It’s hard to imagine the penis-shove moment in a rom-com written by a man, or the repeated microaggressions J faces in a text by a white writer. Maybe it’s because male writers don’t see the penis-shove the way a female writer might. And because white writers don’t see the ubiquity of these small, racist acts. I’d like to state clearly here that I’m not saying it’s impossible to write across gender or race (or class or sexuality). I am saying it’s harder. There’s a danger of flattening. Watching popular media, it can feel as if these moments have been erased when—maybe—these moments are absent simply because the writers didn’t know to notice them.
Or maybe it is a more systematic erasure related to a specific narrative we tell about sexism and racism right now. They exist, sure, but mostly in the past. And while there may be some lingering systematic inequalities—like who gets paid more and who goes to prison more and who dies more—most people, nowadays, are not overtly racist or sexist and, therefore, most people wouldn’t encounter direct, personal forms of racism or sexism in their daily lives—not from actual people. Instances of racism and sexism are, of course, appropriate for movies and television shows that are ‘about’ these topics, but they simply don’t belong in stories about ‘regular’ twenty-somethings and thirty-somethings trying to find love and careers. As if—depending on who you are as a twenty-something or thirty-something—you wouldn’t experience exactly the kind of moments captured in Bridesmaids or Awkward Black Girl. As if, regular twenty-somethings and thirty-somethings weren’t constantly coming up against a system of patriarchy and white supremacy that manifests itself in people and lived-in moments. As if finding ways to negotiate them, to laugh about them, to protest them in some way wasn’t just the facts of life.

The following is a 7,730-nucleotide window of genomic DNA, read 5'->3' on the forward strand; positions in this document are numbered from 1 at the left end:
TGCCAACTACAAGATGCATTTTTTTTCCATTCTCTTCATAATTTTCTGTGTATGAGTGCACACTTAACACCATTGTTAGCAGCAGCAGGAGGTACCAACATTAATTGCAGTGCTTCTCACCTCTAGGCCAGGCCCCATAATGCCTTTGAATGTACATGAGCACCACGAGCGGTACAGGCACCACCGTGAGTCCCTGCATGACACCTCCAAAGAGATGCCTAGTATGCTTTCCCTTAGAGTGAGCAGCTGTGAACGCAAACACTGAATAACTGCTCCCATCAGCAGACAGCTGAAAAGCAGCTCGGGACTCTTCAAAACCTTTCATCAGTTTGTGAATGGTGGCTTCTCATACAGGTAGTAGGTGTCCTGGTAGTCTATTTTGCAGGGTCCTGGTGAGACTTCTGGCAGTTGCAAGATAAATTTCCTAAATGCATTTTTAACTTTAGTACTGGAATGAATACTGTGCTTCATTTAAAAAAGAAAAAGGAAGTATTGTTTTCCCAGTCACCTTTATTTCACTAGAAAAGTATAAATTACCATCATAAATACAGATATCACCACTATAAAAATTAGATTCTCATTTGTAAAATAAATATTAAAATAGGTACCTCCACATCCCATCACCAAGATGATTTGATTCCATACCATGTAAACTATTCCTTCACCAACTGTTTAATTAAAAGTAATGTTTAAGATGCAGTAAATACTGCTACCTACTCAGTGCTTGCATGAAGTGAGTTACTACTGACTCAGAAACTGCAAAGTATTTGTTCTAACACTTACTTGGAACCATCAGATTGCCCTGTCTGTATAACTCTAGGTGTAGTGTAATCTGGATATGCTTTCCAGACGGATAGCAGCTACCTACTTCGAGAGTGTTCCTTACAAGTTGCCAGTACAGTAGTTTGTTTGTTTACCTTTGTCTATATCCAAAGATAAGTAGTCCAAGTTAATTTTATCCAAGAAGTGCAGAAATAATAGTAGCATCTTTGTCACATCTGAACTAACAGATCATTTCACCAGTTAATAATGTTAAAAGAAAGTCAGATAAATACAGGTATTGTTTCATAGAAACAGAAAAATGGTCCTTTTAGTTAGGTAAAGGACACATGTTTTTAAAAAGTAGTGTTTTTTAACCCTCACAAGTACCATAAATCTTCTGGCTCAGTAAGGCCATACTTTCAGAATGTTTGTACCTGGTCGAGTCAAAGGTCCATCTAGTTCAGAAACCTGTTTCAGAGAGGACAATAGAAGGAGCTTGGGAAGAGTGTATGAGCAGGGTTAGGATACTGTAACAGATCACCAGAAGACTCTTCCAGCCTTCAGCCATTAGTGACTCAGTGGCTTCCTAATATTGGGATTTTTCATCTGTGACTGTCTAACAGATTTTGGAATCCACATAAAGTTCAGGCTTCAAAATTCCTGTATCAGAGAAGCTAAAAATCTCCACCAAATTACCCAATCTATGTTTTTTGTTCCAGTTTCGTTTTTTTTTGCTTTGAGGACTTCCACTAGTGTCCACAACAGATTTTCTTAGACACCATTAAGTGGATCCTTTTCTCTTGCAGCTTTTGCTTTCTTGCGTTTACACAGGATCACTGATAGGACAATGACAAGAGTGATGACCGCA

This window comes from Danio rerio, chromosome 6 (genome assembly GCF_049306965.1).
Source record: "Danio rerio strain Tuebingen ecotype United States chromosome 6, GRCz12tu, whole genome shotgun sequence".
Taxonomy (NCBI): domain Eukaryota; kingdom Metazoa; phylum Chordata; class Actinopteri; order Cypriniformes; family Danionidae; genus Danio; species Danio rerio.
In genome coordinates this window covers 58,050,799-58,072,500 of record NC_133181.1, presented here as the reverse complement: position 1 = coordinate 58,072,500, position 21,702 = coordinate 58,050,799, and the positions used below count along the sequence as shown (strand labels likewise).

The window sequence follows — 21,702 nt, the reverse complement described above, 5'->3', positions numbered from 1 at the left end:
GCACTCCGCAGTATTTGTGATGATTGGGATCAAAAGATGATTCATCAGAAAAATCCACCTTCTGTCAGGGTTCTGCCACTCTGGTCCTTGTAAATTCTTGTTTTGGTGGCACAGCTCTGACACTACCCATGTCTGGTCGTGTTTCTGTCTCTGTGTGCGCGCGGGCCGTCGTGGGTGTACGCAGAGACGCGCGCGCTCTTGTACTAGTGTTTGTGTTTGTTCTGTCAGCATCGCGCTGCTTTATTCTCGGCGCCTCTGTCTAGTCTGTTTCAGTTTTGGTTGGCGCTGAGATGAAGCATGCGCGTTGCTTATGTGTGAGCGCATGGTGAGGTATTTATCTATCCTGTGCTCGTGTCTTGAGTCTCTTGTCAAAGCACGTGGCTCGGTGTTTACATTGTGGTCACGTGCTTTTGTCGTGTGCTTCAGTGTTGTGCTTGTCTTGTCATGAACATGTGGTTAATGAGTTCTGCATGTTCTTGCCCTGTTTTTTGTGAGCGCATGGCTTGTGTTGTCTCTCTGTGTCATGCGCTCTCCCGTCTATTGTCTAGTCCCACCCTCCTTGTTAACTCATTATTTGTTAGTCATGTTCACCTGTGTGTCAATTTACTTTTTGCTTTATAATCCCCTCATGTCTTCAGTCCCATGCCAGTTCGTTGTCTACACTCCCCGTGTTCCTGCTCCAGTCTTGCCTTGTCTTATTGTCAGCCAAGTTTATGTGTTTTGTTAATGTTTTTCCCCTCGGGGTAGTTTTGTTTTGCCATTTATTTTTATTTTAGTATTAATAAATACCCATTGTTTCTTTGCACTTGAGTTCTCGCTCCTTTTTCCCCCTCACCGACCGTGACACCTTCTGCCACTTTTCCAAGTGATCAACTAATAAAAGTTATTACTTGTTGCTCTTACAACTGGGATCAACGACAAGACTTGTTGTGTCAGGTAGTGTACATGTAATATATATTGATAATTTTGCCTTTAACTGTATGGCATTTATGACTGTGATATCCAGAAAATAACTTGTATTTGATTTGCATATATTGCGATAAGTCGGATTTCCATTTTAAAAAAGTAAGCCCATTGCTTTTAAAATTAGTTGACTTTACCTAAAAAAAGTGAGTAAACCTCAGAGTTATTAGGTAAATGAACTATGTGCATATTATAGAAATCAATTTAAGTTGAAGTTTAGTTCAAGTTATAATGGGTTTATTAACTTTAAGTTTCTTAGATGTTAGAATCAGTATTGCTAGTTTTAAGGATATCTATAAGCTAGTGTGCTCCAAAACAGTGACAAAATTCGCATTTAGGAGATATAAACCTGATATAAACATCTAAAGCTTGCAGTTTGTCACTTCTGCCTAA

The Unlikable Female Character